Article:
I guess if you have low/no expectations, grenache blanc can be a revelation. But if you are paying top dollar for one, you might be disappointed. The Brugueres is very nice, but rather unique, as David writes. The best ones seem to be producers who put care into it specifically, or on the other side those simply producing a palatable wine at a cheap price; the middling middle-priced wines are usually blahsville.

I came here to say this.

It’s grown a fair bit here in the Roussillon but was originally planted for making fortified whites and ambrés. It’s cousin Grenache gris makes a more refined, mineral wine with better acidity but even then I think the best versions are blends involving Macabeu, Carignan blanc and Carignan gris.

There are some superb white wines made from the varieties in the Roussillon and Languedoc.

There are also too many overly floral, flabby or slightly oxidised versions around. I would hesitate before choosing one that has more than 14% alcohol.

Cal Pla Mas d’en Compte is full, rich, minerally, but carries some fresh fruit in there. I believe it is a Priorat white from Eric Solomon’s company, but it is far from the norm.

Those Chapoutier Belleruche wines (red and white) are pretty terrific values and a go-to on a list like the one you describe (they tend to show up in these situations given the size of Chapoutier). Some years the acid isn’t as prominent as others; I prefer the acid-driven years. I’m a fan of Grenache Blanc in general.


Clos De Fees nuff said!

Okay - a bit more about the grape in the Santa Barbara County area . . . .

It can and does make a great stand alone wine with plenty of acid - if picked early enough. Many wait for riper flavors and end up with a flabbier wine. Folks often either let it hang for a long time OR press it pretty hard - pH’s really rise precipitously as you press hardeer.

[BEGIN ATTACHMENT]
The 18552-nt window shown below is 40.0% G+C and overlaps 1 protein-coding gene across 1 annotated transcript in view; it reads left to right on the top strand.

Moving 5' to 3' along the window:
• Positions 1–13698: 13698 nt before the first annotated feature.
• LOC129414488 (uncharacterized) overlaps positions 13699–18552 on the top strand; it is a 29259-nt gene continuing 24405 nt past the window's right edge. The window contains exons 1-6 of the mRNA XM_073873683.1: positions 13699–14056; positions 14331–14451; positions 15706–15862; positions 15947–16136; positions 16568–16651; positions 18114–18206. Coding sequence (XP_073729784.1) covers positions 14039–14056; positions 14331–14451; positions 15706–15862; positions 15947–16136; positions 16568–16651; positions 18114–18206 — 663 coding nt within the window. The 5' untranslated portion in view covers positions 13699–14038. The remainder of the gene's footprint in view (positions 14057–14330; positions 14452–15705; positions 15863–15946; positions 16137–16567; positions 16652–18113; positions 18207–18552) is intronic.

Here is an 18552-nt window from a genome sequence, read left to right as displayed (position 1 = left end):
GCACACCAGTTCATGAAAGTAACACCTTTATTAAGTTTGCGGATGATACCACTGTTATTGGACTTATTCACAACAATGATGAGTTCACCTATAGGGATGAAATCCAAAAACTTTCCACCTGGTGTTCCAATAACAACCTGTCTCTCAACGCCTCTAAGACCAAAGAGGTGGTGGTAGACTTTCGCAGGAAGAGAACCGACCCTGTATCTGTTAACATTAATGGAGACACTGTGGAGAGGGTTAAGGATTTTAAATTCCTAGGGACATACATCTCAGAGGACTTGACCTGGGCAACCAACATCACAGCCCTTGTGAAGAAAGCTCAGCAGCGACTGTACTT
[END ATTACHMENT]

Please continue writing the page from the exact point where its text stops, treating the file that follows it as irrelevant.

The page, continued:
It is oftentimes blended with Roussanne around here by the likes of Andrew Murray, Joey Tensley, and Kaena, to name a few.

I dig it on its own and feel that it makes a complex, stand alone wine. I now purchase fruit from two sites - one that is a bit cooler and therefore the grapes hold their acid better and a warmer one where I get richness. I ferment and age in older French oak.

I’m doing a ‘grenache wars’ tasting tonight - SB County vs Paso Robles - and will be pouring my 2013, my current vintage, along with my 2006, the first vintage I ever made. One striking characteristic of the wine is that, as it ages, it takes on a petrol quality a la older Rieslings. Though no research has been done, my guess is that the same chemical that is in Riesling that causes this, TDN, exists in these skins as well . . .

A really interesting fact about the grape - since it shares the same thick, tannic skins as grenache does, the juice at crushing is bright orange a la Tang. The color falls out, but only near the end of fermentation. Totally freaks you out the first time you work with it!!!


Wish I could be there for the tasting! Hope you have fun, and post notes for us!!